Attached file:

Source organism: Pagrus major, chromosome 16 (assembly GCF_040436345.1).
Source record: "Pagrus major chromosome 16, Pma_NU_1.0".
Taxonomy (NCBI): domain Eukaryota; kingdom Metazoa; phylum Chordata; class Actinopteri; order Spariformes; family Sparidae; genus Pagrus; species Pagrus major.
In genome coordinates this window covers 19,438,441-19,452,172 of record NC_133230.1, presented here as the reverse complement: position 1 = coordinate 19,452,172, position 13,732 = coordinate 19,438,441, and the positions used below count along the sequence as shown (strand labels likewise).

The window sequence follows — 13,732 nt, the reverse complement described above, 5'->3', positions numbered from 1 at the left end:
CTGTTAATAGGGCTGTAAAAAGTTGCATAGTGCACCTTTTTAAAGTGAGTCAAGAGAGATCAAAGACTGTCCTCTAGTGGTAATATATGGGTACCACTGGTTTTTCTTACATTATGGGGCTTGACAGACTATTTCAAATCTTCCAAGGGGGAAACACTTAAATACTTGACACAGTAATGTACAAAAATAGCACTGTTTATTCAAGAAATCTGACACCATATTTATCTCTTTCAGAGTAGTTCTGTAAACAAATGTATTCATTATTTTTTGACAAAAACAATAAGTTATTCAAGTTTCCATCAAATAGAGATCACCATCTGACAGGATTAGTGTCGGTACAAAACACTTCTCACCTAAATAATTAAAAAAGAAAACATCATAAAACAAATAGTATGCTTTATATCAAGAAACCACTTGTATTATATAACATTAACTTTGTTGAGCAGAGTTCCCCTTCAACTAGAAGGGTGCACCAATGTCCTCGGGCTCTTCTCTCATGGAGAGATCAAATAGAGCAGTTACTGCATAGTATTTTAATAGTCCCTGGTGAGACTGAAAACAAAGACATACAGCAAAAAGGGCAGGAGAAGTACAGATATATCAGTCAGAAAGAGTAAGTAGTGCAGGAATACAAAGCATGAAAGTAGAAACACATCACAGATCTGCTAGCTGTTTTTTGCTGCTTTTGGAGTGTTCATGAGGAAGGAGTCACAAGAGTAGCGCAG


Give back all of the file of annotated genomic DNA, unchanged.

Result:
Source organism: Pagrus major, chromosome 16 (assembly GCF_040436345.1).
Source record: "Pagrus major chromosome 16, Pma_NU_1.0".
Taxonomy (NCBI): domain Eukaryota; kingdom Metazoa; phylum Chordata; class Actinopteri; order Spariformes; family Sparidae; genus Pagrus; species Pagrus major.
In genome coordinates this window covers 19,438,441-19,452,172 of record NC_133230.1, presented here as the reverse complement: position 1 = coordinate 19,452,172, position 13,732 = coordinate 19,438,441, and the positions used below count along the sequence as shown (strand labels likewise).

The window sequence follows — 13,732 nt, the reverse complement described above, 5'->3', positions numbered from 1 at the left end:
CTGTTAATAGGGCTGTAAAAAGTTGCATAGTGCACCTTTTTAAAGTGAGTCAAGAGAGATCAAAGACTGTCCTCTAGTGGTAATATATGGGTACCACTGGTTTTTCTTACATTATGGGGCTTGACAGACTATTTCAAATCTTCCAAGGGGGAAACACTTAAATACTTGACACAGTAATGTACAAAAATAGCACTGTTTATTCAAGAAATCTGACACCATATTTATCTCTTTCAGAGTAGTTCTGTAAACAAATGTATTCATTATTTTTTGACAAAAACAATAAGTTATTCAAGTTTCCATCAAATAGAGATCACCATCTGACAGGATTAGTGTCGGTACAAAACACTTCTCACCTAAATAATTAAAAAAGAAAACATCATAAAACAAATAGTATGCTTTATATCAAGAAACCACTTGTATTATATAACATTAACTTTGTTGAGCAGAGTTCCCCTTCAACTAGAAGGGTGCACCAATGTCCTCGGGCTCTTCTCTCATGGAGAGATCAAATAGAGCAGTTACTGCATAGTATTTTAATAGTCCCTGGTGAGACTGAAAACAAAGACATACAGCAAAAAGGGCAGGAGAAGTACAGATATATCAGTCAGAAAGAGTAAGTAGTGCAGGAATACAAAGCATGAAAGTAGAAACACATCACAGATCTGCTAGCTGTTTTTTGCTGCTTTTGGAGTGTTCATGAGGAAGGAGTCACAAGAGTAGCGCAG